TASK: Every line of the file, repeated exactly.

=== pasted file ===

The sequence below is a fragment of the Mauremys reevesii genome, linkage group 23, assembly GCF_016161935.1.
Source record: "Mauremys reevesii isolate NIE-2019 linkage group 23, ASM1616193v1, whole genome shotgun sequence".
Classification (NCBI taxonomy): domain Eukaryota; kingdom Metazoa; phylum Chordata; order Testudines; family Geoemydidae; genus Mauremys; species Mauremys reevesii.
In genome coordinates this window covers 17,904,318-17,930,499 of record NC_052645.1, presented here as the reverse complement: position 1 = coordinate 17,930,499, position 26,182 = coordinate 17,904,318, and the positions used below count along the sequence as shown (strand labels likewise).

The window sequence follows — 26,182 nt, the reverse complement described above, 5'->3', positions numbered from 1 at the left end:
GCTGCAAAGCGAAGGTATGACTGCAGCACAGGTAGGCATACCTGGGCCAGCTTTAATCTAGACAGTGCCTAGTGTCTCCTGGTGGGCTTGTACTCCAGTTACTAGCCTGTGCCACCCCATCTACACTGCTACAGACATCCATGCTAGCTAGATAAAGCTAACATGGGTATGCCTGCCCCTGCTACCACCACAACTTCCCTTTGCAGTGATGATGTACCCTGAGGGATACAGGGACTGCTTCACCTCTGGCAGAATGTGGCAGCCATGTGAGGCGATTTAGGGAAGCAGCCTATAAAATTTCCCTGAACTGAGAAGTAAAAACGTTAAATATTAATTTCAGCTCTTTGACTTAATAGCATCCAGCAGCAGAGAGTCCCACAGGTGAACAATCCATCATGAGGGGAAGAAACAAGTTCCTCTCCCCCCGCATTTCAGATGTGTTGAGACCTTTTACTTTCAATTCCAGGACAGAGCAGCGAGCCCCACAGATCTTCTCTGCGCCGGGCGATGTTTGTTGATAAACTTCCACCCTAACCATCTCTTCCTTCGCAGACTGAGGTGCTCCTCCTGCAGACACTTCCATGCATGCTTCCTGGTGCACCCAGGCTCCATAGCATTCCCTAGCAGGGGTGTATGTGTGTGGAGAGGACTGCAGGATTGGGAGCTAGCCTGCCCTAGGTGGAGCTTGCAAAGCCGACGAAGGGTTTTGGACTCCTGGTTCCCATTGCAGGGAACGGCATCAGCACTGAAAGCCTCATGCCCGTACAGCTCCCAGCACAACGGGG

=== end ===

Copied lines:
The sequence below is a fragment of the Mauremys reevesii genome, linkage group 23, assembly GCF_016161935.1.
Source record: "Mauremys reevesii isolate NIE-2019 linkage group 23, ASM1616193v1, whole genome shotgun sequence".
Classification (NCBI taxonomy): domain Eukaryota; kingdom Metazoa; phylum Chordata; order Testudines; family Geoemydidae; genus Mauremys; species Mauremys reevesii.
In genome coordinates this window covers 17,904,318-17,930,499 of record NC_052645.1, presented here as the reverse complement: position 1 = coordinate 17,930,499, position 26,182 = coordinate 17,904,318, and the positions used below count along the sequence as shown (strand labels likewise).

The window sequence follows — 26,182 nt, the reverse complement described above, 5'->3', positions numbered from 1 at the left end:
GCTGCAAAGCGAAGGTATGACTGCAGCACAGGTAGGCATACCTGGGCCAGCTTTAATCTAGACAGTGCCTAGTGTCTCCTGGTGGGCTTGTACTCCAGTTACTAGCCTGTGCCACCCCATCTACACTGCTACAGACATCCATGCTAGCTAGATAAAGCTAACATGGGTATGCCTGCCCCTGCTACCACCACAACTTCCCTTTGCAGTGATGATGTACCCTGAGGGATACAGGGACTGCTTCACCTCTGGCAGAATGTGGCAGCCATGTGAGGCGATTTAGGGAAGCAGCCTATAAAATTTCCCTGAACTGAGAAGTAAAAACGTTAAATATTAATTTCAGCTCTTTGACTTAATAGCATCCAGCAGCAGAGAGTCCCACAGGTGAACAATCCATCATGAGGGGAAGAAACAAGTTCCTCTCCCCCCGCATTTCAGATGTGTTGAGACCTTTTACTTTCAATTCCAGGACAGAGCAGCGAGCCCCACAGATCTTCTCTGCGCCGGGCGATGTTTGTTGATAAACTTCCACCCTAACCATCTCTTCCTTCGCAGACTGAGGTGCTCCTCCTGCAGACACTTCCATGCATGCTTCCTGGTGCACCCAGGCTCCATAGCATTCCCTAGCAGGGGTGTATGTGTGTGGAGAGGACTGCAGGATTGGGAGCTAGCCTGCCCTAGGTGGAGCTTGCAAAGCCGACGAAGGGTTTTGGACTCCTGGTTCCCATTGCAGGGAACGGCATCAGCACTGAAAGCCTCATGCCCGTACAGCTCCCAGCACAACGGGG